Lake Tung Ting Shrimp is a Chinese style shrimp stir-fry with vegetables in a delicate wine sauce.
Lake Tung Ting Shrimp (Tung Ting Xa Xeo)
By Sue Lau | Palatable Pastime
My second recipe of the day, Lake Tung Ting Shrimp (I posted Broccoli Casserole earlier) is with the Fish Friday Foodies group, which is the brainchild of Wendy Klik- and is one of my favorite blogging groups because I j’adore seafood (perhaps to an unhealthy degree?)
For November, Karen Kerr is hosting (members take turns each month) and offered up stir-fries for us to tackle.
It was right around the time the topic came up that I was making this recipe at home, so I decided to save it for this event. Although it has been really hard to sit still about this one because it is simply delicious.
It hails from the Tom Hsu restaurant dynasty in St. Louis Missouri, of which I used to go to his place out on Hampton Avenue in the 1980’s called Hunan Cafe. He sold that one and moved out to West County where he has been ever since. And while Lake Tung Ting shrimp is a standard of Chinese cooking, this includes his selection of veggies as well as the particular prep on the shrimp that he did which I am not sure how many others do, but I share that here.
This is a Hunan recipe specifically- named after Lake Dongting in the northeastern province of Hunan in China. The lake itself is a flood basin of the Yangtze River. And while shrimp are generally saltwater, I am wondering if the version over there was originally made with freshwater shrimp, but I can’t be certain. I do prefer saltwater shrimp if I have a choice, although you could use either.
And while you might immediately think of Hunan food as being overtly spicy- this one is not. While it does have a little garlic, there aren’t even any onions. It is very delicate and light, highlighting the use of eggs in something that would appear to be inspired by Cantonese cooking.
The recipe also includes a bit of ham, which I am sure is all part and parcel of the classic recipe, but not surprising really considering how well loved that pork is in China. The straw mushrooms are canned- you can occasionally find them fresh at an Asian market, but don’t stress if you need to use the common white mushrooms. It is mostly visual aesthetic more than anything else, as it looks very Chinese, as do the baby corn.
This month for Fish Friday Karen has us set to do seafood stir-fries. For my part, I will be sharing Lake Tung Ting Shrimp. You can see the entire collection by clicking the blue frog just below.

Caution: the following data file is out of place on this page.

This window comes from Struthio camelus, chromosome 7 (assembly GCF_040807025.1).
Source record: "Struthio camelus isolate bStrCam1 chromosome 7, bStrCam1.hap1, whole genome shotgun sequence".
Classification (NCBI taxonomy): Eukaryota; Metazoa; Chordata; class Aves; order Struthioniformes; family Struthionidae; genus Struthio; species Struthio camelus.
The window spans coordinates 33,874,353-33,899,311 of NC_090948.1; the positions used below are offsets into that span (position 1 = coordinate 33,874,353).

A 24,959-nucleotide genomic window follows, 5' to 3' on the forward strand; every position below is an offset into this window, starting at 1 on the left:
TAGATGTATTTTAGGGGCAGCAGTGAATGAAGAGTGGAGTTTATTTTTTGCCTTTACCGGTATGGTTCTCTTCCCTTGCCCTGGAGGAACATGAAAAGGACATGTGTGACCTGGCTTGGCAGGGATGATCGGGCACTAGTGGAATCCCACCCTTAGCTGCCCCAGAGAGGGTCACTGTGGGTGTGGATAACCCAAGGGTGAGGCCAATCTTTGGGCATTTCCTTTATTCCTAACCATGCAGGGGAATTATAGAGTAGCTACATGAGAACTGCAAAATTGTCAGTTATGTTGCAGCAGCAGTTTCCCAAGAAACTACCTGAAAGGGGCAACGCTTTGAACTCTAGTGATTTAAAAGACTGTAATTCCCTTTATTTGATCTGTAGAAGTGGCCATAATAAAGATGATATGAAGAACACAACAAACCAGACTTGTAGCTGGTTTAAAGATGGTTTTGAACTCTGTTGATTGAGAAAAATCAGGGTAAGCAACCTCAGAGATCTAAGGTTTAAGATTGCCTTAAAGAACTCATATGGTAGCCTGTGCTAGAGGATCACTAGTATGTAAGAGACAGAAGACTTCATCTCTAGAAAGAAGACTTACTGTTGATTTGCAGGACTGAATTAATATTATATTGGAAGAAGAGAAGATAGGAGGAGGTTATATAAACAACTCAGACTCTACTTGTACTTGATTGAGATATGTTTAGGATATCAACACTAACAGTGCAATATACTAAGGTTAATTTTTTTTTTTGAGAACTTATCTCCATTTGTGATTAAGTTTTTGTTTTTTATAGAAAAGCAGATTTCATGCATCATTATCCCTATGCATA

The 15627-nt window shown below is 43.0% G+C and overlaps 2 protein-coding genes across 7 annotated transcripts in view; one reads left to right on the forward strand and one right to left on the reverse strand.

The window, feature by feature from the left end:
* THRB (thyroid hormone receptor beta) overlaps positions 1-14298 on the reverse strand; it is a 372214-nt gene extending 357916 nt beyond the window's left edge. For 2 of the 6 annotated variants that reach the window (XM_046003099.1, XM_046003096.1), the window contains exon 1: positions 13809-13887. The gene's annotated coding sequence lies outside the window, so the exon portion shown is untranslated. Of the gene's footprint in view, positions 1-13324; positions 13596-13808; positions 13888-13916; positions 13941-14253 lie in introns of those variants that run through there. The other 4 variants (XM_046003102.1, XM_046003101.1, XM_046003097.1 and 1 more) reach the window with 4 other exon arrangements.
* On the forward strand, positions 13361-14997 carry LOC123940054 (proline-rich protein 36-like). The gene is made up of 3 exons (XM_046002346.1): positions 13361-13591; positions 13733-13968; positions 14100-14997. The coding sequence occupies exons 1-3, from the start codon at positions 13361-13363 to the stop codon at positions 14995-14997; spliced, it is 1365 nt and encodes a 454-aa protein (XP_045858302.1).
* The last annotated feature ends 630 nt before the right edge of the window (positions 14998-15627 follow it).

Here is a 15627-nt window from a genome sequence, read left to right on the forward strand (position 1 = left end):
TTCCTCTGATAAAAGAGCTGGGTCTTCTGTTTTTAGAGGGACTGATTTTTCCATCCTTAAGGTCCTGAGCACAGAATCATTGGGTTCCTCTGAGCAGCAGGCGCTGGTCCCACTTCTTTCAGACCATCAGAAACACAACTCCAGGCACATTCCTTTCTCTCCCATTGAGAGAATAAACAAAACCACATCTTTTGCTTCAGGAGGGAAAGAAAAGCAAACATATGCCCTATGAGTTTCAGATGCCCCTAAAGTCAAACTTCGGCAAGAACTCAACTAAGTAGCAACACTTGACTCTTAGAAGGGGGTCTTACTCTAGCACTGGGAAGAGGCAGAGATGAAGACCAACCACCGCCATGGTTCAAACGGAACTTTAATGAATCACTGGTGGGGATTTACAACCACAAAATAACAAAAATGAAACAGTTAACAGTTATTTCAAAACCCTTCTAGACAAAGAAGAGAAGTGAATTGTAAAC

Hosted by Karen Kerr
Be sure to check out the other Fish Friday Foodies Bloggers this month!
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Would you like to join Fish Friday Foodies? We post and share new seafood/fish recipes on the third Friday of the month. To join our group please email Wendy at email@example.com. Visit our Facebook page and Pinterest page for more wonderful fish and seafood recipe ideas.
Lake Tung Ting Shrimp
- 1 pound (16-20 count) large shrimp, peeled and slice in half lengthwise
- 4 ounces snow peas, trimmed
- 15 ounce can straw mushrooms, drained
- 3 ounces diced smoked ham
- 5.5 ounce can baby corn, sliced lengthwise
- 5 ounces broccoli florets
- 1/4 cup diced water chestnuts
- 2 tablespoons peanut oil
- 2 cups chicken stock
- 2 cups water
- 1/4 cup shaoxing rice wine
- 3 tablespoons cornstarch
- 1 tablespoon minced ginger
- 1 tablespoon minced garlic
- 1 tablespoon toasted sesame oil
- 1/4 teaspoon white pepper
- 1/4 cup beaten egg white
- Prep the top ingredients- taking care to slice the shrimp and baby corn into thinner pieces making them long. The shrimp are peeled, deveined and further split down where the vein was removed as you would in a butterfly prep- although with that you don’t cut all the way through. As in Japanese cooking, you want to take your small knife and nick the bottom blue vein without chopping up the shrimp.
- Mix up the sauce and keep near the wok.
- You can steam the broccoli florets ahead or start them in the wok first so they get done, as they cook longer than the rest.
- But cook up the veggies and ham in the oil.
- Add the sauce mixture to the pan, then the shrimp last, because they are done as soon as they turn from translucent to opaque. You really don’t want to overcook shellfish as it causes it to be rubbery.
- Serve with rice.
From the kitchen of palatablepastime.com
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